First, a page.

Palavras-chave: Anchova; Crescimento somático; Morfometria de otólitos; Otólitos sagitta; RPC


Fish otoliths are useful anatomical parts in several life history and ecological studies (Volpedo, Vaz dos Santos, 2015). Otoliths are metabolically inert, grow during the entire life cycle (Ferguson et al., 2011), and may be considered as permanent recorders of the environment on their Aragonite matrix. Animals are exposed to a combination of elements that are unique of their surroundings, with otoliths functioning as phenotypic markers (Panfili et al., 2002).

Otolith size and shape vary among species and individuals (Eroğlu, Şen, 2009), and may be used for morphometric analyzes. Aguilera et al. (2013) used otoliths for paleontological identification of fossil fishes, and Tuset et al. (2008) indicated their complementary use on stratigraphy, archaeology and zoogeography. Other applications include stock identification (Begg, Brown, 2000), and food habit studies (Tarkan et al., 2007). Additionally, otolith dimensions allow the back-calculationof fish size and biomass (Waessle et al., 2003), and weight to estimate age (Lepak et al., 2012). Also, otolith microchemistry composition provides chemical signalsthat may elucidate movements and migration patterns of fish stocks (Fraile et al., 2016).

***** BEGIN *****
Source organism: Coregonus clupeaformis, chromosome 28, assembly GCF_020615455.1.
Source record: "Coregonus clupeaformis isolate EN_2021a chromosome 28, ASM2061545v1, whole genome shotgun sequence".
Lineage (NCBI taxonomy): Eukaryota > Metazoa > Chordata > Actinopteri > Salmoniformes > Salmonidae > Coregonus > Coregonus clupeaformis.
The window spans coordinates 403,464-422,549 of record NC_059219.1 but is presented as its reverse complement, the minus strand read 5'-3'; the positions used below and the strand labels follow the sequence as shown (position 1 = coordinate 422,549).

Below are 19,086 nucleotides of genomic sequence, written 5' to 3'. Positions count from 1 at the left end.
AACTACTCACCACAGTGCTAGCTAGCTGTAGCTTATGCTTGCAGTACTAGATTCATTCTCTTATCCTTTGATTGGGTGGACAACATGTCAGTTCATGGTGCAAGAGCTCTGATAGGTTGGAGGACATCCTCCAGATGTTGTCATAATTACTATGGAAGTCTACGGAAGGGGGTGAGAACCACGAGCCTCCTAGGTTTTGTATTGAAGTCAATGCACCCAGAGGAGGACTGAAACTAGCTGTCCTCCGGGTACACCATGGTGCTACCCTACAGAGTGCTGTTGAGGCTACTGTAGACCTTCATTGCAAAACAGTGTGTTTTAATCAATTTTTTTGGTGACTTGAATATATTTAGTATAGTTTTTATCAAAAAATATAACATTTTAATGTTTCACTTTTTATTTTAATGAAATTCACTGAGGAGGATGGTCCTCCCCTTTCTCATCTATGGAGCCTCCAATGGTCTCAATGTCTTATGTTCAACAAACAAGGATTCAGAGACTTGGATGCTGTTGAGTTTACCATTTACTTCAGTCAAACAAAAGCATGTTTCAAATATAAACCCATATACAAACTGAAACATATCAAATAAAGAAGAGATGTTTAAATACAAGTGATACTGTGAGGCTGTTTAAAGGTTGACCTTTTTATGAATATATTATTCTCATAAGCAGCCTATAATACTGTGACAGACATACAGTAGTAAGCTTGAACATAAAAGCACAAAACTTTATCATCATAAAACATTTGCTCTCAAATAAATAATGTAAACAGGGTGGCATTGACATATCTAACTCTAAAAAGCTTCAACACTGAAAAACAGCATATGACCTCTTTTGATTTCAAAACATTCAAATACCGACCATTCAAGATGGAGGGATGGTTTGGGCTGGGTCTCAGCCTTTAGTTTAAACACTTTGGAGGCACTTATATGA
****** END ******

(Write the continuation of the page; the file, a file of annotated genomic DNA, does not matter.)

Bluefish (Pomatomus saltatrix) is a marine pelagic migratory fish, found in continental shelf and estuarine waters of temperate and tropical regions (Juanes et al., 1996). The species is an active piscivorous fish (Haimovici, Krug, 1992), preyed by top predators such as sharks (Wood et al., 2009) and dolphins (Milmann et al., 2016). The bluefish is an important worldwide fishery resource captured by industrial, artisanal and recreational fisheries in the South Atlantic off the southeastern coast of Brazil (Haimovici, Krug, 1996; Lucena, O’Brien, 2005), in the North Atlantic along the coast of the United States (Buckel, Conover, 1997; Robillard et al., 2008), in eastern Australia (Zeller et al., 1996) and in the Mediterranean (Dhieb et al., 2005).

Several studies on the bluefish focused on age and growth (Krug, Haimovici, 1989; Robillard et al., 2009), reproduction (Haimovici, Krug, 1992; Robillard et al., 2008), diet (Haimovici, Krug, 1992) and fisheries (Haimovici, Krug, 1996; Lucena, O’Brien, 2005). Nevertheless, studies on the morphometric relationships of bluefish otoliths are few and geographically limited in the literature (Hare, Cowen, 1995; Ceyhan, Akyol, 2006; Zengin et al., 2017; Bal et al., 2018). The aim of this paper was to provide information on the length-weight relationships (LWR) and condition factor (k) of bluefish, and the relationships between otolith dimensions and fish size, testing the hypothesis that such relations may provide useful predictive equations for estimating fish length and weight.

Material and Methods

Specimens of P. saltatrix were randomly collected from monthly commercial catches of gill net boats operating on the southeastern coast of Brazil (23º00’S, 44º00’W and 22º00’S, 41º00’W), landed in Niterói (RJ) between January and December 2015 (Fig.1).

Fig. 1 Map of sampling area, hatched area identifies where catches of Pomatomus saltatrix occurred, off the Brazilian coast in the Southeastern Atlantic Ocean.